And that is where Sanju disappoints me. The screenplay dreadfully emphasizes on his drug usage and relation with his father than anything. You make a lengthy 160-minute film avoiding many important moments and touching a couple of topics is not a smart move. A director can do a lot of things in a screen time of 160 minutes.
Fine! Sanju has to be a miniseries to focus and touch all the vital portions of his disturbed timeline. Fine! everything cannot be presented in a very limited screen length. The director may have to divide the film into two like Gangs of Wasseypur, or consider sequel or trilogy, or overtake Tamas, LOC Kargil, and Mera Naam Joker to make the longest Hindi-language film ever to justify Baba’s life story. But I am not asking or expecting to somehow show a complete Sanjay Dutt story. At least mention or give the reference of the missing parts.
How disappointing is it to watch only the current wife, Manyata Dutt, but completely ignoring his other two wives? Especially the first one, Richa Sharma, who died of the brain tumor and was mentally disturbed by the rumors of her husband getting married to Madhuri Dixit. Speaking of the latter, Sanjay-Madhuri affair being once the most famous talk of the town got no space in the screenwriting of the film. With this effect, Baba’s eldest daughter Trishala is automatically out of the frame and shows only two young kids from the current wife, Manyata.
It is strange that Baba admits to the biographer to have slept with at least 300 women including the harlots but the director is scared of speaking a few close ones in his life. Neither his off-screen affair with Tina Munim comes to exist nor Madhuri in the film. But a character Ruby is perhaps intermingled to many of his relationships. Ruby is portrayed by Sonam Kapoor in a short role but gives an impressive performance.
Another strange application is Baba’s friendship with a Gujarati New Yorker (based on his real best friend, Paresh Ghelani) to an extent of his being a major supporting role bigger than his father’s in the film but ignoring the popular jigarship with Kumar Gaurav, the actor and friend who risked his acting career and fame requesting his actor-father Rajendra Kumar to give his friend Sanjay Dutt the role of his brother in Mahesh Bhatt‘s Naam. Result? Sanjay Dutt’s good time in acting career began from this film. This Kumar Gaurav is someone about whom Baba once admitted to shedding his blood for him if required. A friend who is even the husband of his sister Namrata has no mention at all.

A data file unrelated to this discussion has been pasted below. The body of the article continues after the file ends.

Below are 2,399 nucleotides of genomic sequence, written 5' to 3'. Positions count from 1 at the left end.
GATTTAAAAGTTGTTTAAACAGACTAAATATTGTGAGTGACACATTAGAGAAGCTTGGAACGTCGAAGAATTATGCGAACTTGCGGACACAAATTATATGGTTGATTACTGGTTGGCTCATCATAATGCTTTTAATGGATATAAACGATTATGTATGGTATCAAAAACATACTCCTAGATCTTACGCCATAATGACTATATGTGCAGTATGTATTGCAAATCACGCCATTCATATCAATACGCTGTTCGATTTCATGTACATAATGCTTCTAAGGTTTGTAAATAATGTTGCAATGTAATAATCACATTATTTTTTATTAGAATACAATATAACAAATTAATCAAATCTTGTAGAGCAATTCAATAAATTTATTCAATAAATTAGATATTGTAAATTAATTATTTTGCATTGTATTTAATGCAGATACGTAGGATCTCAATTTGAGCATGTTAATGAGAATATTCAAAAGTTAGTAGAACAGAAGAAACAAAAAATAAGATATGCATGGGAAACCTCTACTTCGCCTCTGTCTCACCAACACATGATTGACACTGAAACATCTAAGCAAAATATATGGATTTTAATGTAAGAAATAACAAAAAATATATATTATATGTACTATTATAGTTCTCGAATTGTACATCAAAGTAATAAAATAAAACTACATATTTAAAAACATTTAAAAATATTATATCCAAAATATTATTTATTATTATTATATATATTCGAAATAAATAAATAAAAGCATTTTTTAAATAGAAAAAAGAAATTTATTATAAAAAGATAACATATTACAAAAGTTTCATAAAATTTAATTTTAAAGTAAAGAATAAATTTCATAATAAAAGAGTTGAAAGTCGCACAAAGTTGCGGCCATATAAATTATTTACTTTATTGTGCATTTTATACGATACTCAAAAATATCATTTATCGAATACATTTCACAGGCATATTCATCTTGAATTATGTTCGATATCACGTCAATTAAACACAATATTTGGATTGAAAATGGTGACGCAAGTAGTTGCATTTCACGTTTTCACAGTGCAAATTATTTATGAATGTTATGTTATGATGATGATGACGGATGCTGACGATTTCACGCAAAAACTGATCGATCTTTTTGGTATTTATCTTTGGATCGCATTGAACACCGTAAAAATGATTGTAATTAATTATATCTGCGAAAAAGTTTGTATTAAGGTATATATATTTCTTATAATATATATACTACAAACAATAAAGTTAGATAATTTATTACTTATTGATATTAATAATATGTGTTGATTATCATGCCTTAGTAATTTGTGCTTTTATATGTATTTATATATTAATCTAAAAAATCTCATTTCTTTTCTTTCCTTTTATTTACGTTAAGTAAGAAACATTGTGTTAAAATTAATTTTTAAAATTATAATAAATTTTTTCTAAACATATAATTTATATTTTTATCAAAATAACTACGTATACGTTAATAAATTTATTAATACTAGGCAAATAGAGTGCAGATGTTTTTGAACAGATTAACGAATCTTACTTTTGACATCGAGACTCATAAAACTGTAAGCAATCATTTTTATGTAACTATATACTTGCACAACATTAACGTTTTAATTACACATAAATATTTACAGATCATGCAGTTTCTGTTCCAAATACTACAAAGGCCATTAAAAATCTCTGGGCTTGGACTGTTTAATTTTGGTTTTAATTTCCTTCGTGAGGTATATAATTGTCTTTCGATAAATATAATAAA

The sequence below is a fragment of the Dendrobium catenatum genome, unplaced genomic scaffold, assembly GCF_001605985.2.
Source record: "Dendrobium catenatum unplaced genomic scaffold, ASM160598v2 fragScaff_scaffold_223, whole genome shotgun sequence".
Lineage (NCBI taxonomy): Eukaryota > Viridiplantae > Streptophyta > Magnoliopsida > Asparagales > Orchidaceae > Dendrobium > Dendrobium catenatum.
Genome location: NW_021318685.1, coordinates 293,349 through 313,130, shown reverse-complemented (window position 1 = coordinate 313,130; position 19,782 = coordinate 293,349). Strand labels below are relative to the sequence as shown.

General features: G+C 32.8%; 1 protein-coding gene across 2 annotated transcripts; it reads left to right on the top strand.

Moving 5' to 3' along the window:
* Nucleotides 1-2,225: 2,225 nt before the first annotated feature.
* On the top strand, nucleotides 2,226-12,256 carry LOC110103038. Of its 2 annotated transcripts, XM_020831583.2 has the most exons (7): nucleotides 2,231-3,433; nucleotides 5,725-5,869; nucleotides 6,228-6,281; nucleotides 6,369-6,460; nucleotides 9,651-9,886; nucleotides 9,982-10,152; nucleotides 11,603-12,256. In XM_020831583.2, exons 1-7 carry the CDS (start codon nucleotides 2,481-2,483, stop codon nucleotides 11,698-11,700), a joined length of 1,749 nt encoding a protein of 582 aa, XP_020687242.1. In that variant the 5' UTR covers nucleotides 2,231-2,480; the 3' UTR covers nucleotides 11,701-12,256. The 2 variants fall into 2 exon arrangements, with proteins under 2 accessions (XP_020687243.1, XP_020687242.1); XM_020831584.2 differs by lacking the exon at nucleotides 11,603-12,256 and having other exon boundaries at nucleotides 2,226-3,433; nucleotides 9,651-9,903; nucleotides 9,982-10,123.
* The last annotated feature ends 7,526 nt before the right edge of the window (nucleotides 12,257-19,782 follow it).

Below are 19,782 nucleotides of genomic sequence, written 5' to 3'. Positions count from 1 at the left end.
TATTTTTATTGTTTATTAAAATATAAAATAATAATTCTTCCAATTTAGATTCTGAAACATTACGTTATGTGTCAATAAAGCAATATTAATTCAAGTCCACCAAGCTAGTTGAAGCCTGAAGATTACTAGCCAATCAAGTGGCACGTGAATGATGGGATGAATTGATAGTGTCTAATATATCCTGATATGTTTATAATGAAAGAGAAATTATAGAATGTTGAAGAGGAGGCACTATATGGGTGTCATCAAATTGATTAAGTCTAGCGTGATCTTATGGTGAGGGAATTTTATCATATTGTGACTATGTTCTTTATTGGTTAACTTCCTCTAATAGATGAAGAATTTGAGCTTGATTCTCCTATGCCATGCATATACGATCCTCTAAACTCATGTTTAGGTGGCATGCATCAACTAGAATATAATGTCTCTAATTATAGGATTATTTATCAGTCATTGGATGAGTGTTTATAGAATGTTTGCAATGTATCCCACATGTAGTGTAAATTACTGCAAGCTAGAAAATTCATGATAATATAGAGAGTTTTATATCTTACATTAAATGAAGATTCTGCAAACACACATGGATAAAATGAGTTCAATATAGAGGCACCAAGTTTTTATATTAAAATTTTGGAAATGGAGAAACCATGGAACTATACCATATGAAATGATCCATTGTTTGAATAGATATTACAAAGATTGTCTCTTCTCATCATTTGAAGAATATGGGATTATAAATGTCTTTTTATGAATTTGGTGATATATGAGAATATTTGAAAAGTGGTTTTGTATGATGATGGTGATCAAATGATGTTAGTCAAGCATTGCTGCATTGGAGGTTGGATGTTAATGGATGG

And Jim Sarbh‘s Borat look-alike character. It was an important role but I wonder if the director forgets to bring him back in the frame after he speaks to the biographer to check Kamlesh. His role ends pretty prematurely.
Only Baba’s father, Sunil Dutt, is the center of attraction from the entire Dutt parivar. Paresh Rawal plays the senior Dutt’s role which is quite an odd choice. Neither the personality nor the voice of Sunil Dutt reminds you of Paresh Rawal. Paresh Rawal’s role wasn’t close to the senior Dutt but was similar to what he did in Paa. Aamir Khan was offered Sunil Dutt’s role which he refused because of Dangal’s shooting. Paresh and Aamir both were bad choices. In fact, it is hard to find someone like Sunil Dutt to play that role. Surendra Pal perhaps. Unfortunately, there are no heart-melting scenes of the onscreen father-son to take back, neither the seaport scene nor the magic-hug scene.
Baba’s sisters hardly spoke any dialogues in the film. The mother-son onscreen chemistry is shockingly overlooked. Manisha Koirala playing his famous actress-mother Nargis has to be the only satisfying selection in the entire casting. Not only Manisha does resemble but even acts like Nargis so well and alas, she is there for only a few minutes.
At least 1993 Bombay bombings made it into the script among the traumatic incidents of Dutt’s life but even here, Raju Hirani was not interested to go deeper in details and tell us about Sanjay Dutt’s connection with Abu Salem or any terrorist involved in the tragic incident.
BAD USE OF WOMANIZING HUMOR